117 days ago
A free remake of "12 Angry Men", made in 1957. I saw it on Romanian TV as a kid - by the time they were showing real stuff not reality shows, talk shows and any other kind of show-much-and-say-nothing.
So, today's film was really strong, the kind of poignant masterpiece that won't even let you breathe. The story was moved to our days, or rather to the days of war in Chechnya. A 17 years old of Chechen origin is accused of the murder of his adoptive Russian father, a former army officer who fought the war but was a family friend.
The lively debate of the 12 jurors is intertwined with horror images of the war and contrasting ones of the boy alone in his cell. The whole movie is a crescendo, going from 12 common, indifferent looking people who just want to finish by voting "guilty" and go on with their own lives, to the shocking unveiling of their personalities and stories, from the chauvinist taxi-driver to the ex-army officer who paints watercolors in his country house and plays the juror from time to time.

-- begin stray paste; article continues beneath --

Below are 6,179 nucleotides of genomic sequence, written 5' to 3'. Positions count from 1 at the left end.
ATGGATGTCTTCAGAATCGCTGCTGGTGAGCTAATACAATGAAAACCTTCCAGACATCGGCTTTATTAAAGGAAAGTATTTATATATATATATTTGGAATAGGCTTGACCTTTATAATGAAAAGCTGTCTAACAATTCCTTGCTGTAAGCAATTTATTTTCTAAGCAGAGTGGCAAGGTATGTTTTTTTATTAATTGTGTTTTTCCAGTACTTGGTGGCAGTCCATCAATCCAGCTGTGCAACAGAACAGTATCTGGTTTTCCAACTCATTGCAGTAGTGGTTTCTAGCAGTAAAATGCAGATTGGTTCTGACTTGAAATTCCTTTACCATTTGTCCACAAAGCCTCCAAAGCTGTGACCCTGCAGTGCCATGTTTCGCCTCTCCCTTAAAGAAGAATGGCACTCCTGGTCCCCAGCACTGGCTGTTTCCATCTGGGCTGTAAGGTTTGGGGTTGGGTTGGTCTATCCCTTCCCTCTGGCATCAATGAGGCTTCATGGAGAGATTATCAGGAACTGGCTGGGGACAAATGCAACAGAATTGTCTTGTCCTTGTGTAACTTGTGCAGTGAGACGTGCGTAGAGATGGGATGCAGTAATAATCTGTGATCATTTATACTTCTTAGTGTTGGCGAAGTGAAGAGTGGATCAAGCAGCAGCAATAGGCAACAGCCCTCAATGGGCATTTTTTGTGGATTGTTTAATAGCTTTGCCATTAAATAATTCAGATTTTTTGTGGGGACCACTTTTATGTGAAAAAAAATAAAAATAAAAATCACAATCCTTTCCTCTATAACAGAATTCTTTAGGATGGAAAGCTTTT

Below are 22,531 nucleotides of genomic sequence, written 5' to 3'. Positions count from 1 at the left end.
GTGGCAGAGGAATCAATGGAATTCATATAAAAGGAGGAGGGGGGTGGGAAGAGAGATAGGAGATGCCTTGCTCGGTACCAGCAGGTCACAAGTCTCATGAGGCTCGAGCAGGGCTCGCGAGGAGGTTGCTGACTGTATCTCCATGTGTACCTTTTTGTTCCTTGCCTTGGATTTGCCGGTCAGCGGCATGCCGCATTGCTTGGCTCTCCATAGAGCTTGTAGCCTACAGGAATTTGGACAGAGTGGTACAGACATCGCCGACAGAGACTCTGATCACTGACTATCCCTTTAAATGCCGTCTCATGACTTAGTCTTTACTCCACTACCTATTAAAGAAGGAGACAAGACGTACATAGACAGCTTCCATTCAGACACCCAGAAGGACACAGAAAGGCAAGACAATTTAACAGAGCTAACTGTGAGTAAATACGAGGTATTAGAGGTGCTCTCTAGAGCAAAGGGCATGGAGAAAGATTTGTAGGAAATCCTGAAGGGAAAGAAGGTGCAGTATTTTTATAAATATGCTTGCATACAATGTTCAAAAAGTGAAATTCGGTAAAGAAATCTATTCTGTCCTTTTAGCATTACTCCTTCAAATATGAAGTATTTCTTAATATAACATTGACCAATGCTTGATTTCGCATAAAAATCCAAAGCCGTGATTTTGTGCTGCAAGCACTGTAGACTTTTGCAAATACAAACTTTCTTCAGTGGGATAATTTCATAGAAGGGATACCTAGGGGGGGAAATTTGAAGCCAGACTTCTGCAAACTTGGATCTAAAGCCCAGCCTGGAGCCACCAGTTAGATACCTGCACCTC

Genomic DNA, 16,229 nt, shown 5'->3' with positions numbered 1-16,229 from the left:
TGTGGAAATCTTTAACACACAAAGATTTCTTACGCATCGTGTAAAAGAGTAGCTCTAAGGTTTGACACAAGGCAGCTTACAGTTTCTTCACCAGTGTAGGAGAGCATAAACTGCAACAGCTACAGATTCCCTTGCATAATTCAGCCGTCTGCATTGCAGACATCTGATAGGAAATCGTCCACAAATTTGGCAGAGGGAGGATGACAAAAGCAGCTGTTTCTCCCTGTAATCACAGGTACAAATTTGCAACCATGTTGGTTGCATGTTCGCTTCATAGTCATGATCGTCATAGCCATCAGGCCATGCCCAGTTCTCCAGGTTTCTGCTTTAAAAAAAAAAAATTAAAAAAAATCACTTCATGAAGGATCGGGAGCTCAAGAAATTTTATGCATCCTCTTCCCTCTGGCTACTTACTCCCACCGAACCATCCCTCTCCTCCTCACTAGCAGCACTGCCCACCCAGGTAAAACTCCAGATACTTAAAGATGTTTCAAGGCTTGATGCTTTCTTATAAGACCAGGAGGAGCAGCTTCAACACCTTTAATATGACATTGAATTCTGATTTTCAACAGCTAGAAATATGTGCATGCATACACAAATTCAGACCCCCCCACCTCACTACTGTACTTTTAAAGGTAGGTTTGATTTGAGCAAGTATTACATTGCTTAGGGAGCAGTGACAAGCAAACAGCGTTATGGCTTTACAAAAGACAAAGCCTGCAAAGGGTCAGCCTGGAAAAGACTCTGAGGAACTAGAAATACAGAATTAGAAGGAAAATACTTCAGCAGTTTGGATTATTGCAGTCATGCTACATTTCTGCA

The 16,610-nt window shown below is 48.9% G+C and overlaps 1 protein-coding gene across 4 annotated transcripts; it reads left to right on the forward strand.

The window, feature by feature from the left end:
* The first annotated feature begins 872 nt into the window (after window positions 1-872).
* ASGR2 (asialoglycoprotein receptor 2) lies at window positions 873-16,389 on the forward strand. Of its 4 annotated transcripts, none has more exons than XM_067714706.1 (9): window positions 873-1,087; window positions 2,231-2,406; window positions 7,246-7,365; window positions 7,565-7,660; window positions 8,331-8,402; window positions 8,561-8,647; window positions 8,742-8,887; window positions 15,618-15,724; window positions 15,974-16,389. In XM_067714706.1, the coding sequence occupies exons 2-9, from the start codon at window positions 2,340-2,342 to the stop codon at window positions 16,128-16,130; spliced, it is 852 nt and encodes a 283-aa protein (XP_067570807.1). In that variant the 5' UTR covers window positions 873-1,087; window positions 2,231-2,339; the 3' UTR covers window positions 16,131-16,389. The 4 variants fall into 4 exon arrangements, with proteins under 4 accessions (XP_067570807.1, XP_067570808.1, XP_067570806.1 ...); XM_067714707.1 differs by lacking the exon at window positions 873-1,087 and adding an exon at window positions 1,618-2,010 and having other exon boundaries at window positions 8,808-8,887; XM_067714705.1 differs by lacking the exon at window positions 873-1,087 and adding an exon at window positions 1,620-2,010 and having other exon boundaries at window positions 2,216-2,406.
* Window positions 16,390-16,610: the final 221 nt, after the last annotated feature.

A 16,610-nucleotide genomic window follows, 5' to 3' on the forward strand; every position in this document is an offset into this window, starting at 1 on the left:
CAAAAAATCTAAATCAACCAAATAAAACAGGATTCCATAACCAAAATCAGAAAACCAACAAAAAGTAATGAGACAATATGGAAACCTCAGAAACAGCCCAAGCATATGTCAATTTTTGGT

It is also a fresco of the Russian society with its social classes, various professions and idiosyncrasies. An explanation on why things are the way they are. The images are amazing, with strong close-ups, attention to detail and people's characters revealed by their gestures and mimic. Mikhalkov himself plays a great discrete part until he choses to appear as some kind of Saviour.
I also disliked the long finale mentioning the "Russian officer's word" (not Soviet:), an allusion to religion and importance of free will expressed through a bird who choses the rough outside weather to the warm closed room. But altogether it was a great cinematic experience, and I was glad to pick this film amongst other choices in the festival.